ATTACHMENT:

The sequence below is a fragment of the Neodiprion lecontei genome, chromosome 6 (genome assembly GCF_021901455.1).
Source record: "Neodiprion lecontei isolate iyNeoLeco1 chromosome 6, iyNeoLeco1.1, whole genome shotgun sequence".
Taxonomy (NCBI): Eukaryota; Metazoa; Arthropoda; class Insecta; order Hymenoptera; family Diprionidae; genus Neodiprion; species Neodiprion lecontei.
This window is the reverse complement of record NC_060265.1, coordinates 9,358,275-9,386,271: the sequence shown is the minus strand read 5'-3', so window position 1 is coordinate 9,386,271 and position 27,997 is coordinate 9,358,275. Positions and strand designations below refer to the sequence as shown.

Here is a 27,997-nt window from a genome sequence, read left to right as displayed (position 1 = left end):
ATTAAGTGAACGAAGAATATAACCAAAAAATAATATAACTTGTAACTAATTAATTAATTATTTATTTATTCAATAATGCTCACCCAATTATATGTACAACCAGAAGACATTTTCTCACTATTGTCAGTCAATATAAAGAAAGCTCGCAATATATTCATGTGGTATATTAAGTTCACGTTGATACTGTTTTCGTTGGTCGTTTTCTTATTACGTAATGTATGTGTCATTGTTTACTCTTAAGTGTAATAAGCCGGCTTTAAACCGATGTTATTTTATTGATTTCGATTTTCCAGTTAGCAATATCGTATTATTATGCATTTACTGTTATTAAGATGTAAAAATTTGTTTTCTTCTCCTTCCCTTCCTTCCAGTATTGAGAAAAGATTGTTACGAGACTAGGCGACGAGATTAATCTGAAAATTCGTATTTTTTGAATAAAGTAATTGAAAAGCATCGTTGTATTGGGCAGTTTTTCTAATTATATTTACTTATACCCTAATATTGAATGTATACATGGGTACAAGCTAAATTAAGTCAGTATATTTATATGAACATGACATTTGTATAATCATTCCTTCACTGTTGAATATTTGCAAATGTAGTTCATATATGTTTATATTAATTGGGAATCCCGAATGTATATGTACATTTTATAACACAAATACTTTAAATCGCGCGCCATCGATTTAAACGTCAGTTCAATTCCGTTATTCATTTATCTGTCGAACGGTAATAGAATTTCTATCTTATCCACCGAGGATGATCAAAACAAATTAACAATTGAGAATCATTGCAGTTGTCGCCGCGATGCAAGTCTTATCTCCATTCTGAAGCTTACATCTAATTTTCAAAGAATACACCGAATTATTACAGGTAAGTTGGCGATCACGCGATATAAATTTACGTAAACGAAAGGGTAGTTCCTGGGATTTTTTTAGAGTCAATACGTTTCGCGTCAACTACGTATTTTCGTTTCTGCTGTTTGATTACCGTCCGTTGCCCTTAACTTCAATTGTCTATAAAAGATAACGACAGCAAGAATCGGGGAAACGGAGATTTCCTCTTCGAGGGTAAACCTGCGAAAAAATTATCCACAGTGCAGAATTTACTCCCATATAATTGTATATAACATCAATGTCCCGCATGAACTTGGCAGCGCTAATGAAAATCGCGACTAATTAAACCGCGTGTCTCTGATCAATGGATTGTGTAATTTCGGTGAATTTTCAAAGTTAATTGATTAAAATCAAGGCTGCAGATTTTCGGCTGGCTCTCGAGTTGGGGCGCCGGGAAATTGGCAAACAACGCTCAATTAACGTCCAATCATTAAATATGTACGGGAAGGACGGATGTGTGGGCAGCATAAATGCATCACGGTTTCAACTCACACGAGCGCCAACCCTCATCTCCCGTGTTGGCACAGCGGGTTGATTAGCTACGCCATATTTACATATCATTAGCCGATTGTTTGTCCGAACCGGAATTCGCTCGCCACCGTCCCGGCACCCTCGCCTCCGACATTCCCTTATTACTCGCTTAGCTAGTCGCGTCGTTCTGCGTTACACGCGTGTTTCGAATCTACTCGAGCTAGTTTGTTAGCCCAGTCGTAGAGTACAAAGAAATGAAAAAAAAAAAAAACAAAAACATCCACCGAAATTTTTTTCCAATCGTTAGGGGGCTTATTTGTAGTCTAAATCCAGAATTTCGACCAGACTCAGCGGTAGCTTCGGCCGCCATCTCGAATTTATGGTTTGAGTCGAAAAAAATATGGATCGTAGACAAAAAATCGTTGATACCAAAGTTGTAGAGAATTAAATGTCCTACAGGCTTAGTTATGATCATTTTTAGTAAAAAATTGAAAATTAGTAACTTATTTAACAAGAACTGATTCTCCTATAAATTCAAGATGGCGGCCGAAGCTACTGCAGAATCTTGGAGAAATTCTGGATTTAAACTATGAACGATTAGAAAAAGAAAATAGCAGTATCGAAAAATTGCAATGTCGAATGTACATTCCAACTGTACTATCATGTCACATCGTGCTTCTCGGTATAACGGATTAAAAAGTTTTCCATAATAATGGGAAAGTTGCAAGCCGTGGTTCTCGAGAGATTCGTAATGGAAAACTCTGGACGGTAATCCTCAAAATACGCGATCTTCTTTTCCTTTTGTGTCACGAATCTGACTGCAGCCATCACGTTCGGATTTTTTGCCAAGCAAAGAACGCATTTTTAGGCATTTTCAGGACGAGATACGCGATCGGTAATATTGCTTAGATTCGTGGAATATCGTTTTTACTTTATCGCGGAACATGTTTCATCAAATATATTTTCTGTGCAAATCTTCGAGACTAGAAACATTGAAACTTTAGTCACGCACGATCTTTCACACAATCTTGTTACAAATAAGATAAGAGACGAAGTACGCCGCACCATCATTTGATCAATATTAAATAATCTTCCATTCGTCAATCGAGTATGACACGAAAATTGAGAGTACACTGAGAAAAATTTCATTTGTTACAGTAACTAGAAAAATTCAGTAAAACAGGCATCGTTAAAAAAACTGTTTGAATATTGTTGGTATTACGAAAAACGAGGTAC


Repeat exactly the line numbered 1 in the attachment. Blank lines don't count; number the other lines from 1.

The sequence below is a fragment of the Neodiprion lecontei genome, chromosome 6 (genome assembly GCF_021901455.1).